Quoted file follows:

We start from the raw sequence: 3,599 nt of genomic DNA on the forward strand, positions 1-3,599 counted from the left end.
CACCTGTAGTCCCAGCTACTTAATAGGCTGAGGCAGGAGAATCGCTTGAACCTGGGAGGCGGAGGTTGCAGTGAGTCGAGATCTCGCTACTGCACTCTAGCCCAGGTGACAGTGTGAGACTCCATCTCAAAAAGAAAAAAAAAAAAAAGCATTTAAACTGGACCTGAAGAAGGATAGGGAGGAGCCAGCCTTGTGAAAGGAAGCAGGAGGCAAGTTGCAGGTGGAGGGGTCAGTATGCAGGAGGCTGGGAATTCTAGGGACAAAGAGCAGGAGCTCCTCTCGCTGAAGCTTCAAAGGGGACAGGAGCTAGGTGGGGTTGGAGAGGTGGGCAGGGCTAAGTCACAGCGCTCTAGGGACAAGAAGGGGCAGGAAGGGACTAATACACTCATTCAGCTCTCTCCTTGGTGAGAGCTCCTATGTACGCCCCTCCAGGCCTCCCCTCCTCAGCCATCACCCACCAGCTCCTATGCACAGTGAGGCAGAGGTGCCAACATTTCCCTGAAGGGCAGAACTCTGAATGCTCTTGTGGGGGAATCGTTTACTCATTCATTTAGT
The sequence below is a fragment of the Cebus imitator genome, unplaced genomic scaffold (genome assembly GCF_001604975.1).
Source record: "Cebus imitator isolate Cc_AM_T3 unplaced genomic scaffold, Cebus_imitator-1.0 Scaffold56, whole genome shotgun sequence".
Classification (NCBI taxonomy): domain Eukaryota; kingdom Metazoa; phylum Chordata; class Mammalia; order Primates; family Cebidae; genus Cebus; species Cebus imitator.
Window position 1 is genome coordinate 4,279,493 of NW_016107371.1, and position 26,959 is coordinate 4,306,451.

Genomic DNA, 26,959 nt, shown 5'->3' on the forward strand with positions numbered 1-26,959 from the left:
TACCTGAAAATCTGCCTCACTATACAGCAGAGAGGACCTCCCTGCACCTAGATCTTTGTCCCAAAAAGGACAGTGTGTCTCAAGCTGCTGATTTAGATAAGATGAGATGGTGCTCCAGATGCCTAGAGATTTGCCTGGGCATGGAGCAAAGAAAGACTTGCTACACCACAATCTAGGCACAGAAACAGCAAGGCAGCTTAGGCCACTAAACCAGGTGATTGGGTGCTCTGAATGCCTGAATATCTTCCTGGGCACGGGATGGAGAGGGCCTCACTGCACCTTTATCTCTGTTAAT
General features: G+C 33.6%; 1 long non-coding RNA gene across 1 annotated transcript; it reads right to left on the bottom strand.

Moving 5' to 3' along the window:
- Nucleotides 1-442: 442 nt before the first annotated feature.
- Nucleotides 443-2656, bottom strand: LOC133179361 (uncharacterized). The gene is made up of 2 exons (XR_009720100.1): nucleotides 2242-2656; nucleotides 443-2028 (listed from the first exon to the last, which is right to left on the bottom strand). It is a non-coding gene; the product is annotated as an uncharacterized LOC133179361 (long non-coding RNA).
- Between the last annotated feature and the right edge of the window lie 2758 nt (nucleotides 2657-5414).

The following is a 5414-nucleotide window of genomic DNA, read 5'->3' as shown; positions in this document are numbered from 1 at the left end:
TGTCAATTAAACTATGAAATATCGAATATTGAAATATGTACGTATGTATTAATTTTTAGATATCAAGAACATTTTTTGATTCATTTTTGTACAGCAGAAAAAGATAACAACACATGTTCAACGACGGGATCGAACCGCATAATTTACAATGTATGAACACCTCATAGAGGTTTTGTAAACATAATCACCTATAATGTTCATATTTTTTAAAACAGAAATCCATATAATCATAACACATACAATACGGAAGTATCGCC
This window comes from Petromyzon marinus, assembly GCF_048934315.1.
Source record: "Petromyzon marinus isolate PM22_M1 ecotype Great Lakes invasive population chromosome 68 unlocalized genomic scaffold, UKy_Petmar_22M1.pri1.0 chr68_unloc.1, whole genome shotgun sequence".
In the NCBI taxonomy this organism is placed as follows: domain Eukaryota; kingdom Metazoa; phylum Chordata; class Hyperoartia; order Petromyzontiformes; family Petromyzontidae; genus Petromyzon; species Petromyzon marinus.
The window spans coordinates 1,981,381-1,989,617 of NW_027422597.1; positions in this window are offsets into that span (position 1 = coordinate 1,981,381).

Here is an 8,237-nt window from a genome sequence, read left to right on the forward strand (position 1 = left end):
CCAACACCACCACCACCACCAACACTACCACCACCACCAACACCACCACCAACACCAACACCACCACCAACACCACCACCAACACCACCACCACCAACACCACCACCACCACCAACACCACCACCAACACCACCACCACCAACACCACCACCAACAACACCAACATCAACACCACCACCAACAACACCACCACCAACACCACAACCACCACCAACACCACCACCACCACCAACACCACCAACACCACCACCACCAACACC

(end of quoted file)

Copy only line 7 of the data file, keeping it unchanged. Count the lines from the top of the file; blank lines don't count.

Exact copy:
Genomic DNA, 26,959 nt, shown 5'->3' on the forward strand with positions numbered 1-26,959 from the left: